The before and after photos of Anna Grodzka show how much she — and her country — have transformed.
As a man, she once wore a thick beard. Now, Poland's first transsexual lawmaker favors big dangly earrings, her hair in a bob.
Grodzka attracted huge attention when she was elected in 2011, and earned even more recently when she became a candidate to be a deputy speaker for her leftwing party.
She lost that chance on Friday when lawmakers voted overwhelmingly to keep the incumbent in the job. Even so, the 58-year-old has already had a huge impact on the political scene, becoming perhaps the most prominent symbol of liberal change in a country that has traditionally been deeply conservative and overwhelmingly Roman Catholic.
"Certain taboos are being dismantled," said Jacek Kucharczyk, a political analyst and the president of the Institute of Public Affairs in Warsaw.
Serious news magazines have featured Grodzka on their front covers, with analytical pieces examining the role of gays and other sexual minorities in society. The tabloids zero in on more frivolous things, like the difficulty the nearly 6-foot-2 (nearly 1.9-meter) Grodzka faces finding pretty clothes. Or how she freezes in panty hose in the frigid Polish winters, but still refuses to wear pants.
Grodzka said she herself is still sometimes surprised that she garnered 20,000 votes in her conservative home city, Krakow, to win a seat in Parliament. People have attacked her office, throwing things at the windows or ripping her rainbow flags. But all in all, she feels a growing acceptance from society, she told The Associated Press in an interview Thursday.
She is aware she is a symbol of historic change in Poland, she said, and is trying to meet that challenge by doing the best work possible as a lawmaker.
"I am above all trying to be a normal politician, like any other person, but maybe even better. I am really trying so that people who observe me will know that transgender people are no worse in any way than any others," Grodzka said.
The social transformation has been visible in other areas too, including growing support for the state to fund in vitro fertilization, despite conservative Catholic opposition. But it is particularly notable for the new attention given to the rights of sexual minorities, an issue suppressed in communist times and after the fall of communism in 1989, as many Poles looked to the powerful Catholic church for guidance through the economic and social turmoil.
The church's role was long bolstered by its reputation for standing up to the communists and because of the authority of the late Polish Pope John Paul II. But its influence has waned since John Paul's death in 2005 and as Poland joined the EU in 2004 and became more closely integrated with the West.
A key turning point came when a new progressive party — Palikot's Movement — swept into power in 2011 as Parliament's third-largest force, one fighting for gay rights and against the church's traditional influence over public life. Its representatives include Grodzka and Poland's first openly gay lawmaker, Robert Biedron.
It can be an uphill battle. Last month lawmakers tackled the issue of civil partnerships, but rejected legislation that would have given unmarried couples — gay or straight — any legal rights.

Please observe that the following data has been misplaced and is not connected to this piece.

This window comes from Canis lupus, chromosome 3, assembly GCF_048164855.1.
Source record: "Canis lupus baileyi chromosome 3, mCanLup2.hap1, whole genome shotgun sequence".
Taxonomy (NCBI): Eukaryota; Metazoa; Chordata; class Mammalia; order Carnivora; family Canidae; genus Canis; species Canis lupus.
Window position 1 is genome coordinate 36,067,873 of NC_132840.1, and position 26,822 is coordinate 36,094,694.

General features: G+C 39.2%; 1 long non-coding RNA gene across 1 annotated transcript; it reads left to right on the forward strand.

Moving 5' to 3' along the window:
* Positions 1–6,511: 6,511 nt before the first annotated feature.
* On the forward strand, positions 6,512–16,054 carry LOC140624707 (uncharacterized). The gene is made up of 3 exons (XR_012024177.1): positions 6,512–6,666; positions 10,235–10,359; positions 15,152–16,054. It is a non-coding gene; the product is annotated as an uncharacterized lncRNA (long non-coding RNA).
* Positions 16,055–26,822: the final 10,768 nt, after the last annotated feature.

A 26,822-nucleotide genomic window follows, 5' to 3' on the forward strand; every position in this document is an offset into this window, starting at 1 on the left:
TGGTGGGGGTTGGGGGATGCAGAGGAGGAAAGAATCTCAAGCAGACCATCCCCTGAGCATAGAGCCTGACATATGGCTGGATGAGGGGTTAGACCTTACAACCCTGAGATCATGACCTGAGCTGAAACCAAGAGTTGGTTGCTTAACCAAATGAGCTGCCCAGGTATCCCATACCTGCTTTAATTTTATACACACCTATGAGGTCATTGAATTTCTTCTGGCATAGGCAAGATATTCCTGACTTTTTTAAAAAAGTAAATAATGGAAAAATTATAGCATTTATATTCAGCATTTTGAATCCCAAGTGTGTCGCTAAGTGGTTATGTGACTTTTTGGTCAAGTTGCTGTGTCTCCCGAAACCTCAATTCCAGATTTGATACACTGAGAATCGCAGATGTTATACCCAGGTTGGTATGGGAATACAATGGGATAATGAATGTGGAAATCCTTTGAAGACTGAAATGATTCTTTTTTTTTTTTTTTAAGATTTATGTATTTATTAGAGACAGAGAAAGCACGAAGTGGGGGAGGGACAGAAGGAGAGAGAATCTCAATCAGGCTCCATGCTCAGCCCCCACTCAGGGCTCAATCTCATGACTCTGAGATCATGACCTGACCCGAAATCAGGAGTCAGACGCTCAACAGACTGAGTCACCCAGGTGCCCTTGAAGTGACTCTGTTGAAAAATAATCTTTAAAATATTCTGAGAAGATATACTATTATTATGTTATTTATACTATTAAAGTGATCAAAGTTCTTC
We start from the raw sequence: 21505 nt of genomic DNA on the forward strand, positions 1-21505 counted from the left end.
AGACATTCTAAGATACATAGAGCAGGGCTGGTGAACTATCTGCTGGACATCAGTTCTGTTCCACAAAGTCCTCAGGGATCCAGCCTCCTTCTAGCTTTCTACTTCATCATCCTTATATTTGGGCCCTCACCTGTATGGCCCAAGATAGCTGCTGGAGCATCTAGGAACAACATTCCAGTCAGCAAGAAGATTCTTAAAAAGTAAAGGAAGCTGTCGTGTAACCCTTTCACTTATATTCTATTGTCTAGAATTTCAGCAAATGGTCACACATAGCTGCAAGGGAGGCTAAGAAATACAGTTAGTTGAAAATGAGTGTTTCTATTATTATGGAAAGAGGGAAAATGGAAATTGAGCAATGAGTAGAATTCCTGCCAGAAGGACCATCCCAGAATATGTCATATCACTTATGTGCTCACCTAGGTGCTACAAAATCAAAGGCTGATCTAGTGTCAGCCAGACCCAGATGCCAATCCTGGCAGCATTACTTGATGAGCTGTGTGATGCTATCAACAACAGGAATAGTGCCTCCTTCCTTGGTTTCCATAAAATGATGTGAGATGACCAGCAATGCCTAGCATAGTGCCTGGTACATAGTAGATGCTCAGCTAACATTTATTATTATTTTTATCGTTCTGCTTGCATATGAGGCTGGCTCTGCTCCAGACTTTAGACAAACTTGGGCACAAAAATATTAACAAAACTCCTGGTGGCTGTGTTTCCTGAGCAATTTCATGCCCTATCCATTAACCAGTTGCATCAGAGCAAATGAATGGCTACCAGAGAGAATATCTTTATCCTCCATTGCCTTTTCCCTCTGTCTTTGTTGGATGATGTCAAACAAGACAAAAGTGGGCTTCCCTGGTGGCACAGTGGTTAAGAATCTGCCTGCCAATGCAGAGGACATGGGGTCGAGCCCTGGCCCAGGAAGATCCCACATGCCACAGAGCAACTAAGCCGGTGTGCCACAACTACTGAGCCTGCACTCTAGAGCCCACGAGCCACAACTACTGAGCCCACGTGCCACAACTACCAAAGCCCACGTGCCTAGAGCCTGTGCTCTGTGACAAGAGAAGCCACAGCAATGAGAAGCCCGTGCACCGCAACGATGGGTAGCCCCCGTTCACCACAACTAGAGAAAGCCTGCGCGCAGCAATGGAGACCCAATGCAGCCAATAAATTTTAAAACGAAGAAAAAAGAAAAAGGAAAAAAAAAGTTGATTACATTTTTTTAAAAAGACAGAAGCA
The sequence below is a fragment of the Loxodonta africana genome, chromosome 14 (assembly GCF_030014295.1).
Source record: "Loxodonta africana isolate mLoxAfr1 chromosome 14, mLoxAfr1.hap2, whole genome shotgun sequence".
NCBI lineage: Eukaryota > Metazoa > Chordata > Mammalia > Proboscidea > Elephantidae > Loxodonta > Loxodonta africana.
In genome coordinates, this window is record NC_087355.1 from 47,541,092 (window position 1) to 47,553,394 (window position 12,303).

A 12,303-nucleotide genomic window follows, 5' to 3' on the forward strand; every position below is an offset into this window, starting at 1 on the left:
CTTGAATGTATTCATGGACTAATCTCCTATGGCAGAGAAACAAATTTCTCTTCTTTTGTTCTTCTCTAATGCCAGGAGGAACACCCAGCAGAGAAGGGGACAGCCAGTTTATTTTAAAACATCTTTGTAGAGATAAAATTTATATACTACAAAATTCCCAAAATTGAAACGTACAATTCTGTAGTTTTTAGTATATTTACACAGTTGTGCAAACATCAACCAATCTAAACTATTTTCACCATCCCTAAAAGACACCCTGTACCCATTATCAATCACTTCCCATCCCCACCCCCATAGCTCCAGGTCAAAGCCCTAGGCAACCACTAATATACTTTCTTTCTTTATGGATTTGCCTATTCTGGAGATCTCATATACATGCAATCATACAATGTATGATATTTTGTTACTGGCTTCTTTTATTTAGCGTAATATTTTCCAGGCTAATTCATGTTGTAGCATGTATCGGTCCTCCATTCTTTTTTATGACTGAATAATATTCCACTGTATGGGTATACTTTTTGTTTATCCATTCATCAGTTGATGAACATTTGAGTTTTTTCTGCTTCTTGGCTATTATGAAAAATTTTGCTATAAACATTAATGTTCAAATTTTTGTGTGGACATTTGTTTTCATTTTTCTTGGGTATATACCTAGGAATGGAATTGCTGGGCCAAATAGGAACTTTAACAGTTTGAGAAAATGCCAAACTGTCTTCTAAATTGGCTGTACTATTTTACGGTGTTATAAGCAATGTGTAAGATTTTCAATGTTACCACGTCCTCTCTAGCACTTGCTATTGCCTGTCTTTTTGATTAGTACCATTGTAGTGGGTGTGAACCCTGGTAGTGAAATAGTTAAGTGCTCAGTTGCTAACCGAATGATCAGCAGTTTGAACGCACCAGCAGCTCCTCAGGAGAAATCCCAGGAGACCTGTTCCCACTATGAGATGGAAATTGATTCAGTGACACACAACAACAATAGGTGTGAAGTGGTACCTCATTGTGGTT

The rise of the liberals "doesn't mean that we have suddenly become a very progressive country or that we are already on the level of West European countries in recognizing the rights of sexual minorities," Kucharczyk said. "There is still a long, long way to go and we see ... a backlash against Grodzka" getting a leadership role in Parliament, he said. "But what has changed is that we are discussing this openly and people have become visible."
Grodzka had sex change surgery in 2010 in Thailand after a lifetime of feeling she was born the wrong sex. Before the change her name was Krzysztof Begowski, and she had a wife and a son. Grodzka's son has been supportive of her through her change but the wife could not accept it and the two are now estranged.
The ruling party — currently Prime Minister Donald Tusk's Civic Platform — automatically gets the position of speaker of Parliament, with other parties each allotted one deputy speaker post each. Grodzka appeared to have a shot at it after the lawmaker currently holding the post for her party, Wanda Nowicka, drew the ire of its founder and leader, Janusz Palikot, for accepting a bonus of 40,000 zlotys ($13,000), along with the other deputy speakers. The bonuses have been controversial because they come as Poland's economy faces a slowdown and the government is raising taxes and forcing other austerity measures on the public.
Lawmakers, however, voted overwhelmingly Friday against a proposition put forward by Palikot to dismiss Nowicka, a prominent activist who has worked for women's causes for many years.
Nowicka then addressed the assembly, saying she was encouraged by their support and that she would not resign. Nowicka said there was no merit to the case against her and that she still had work to do for women and her constituents.
Grodzka, who has expressed admiration for Nowicka's work, was among those who voted to keep Nowicka in place. After the vote, she said she was not upset by the outcome.
"I don't regret it — believe me," she said.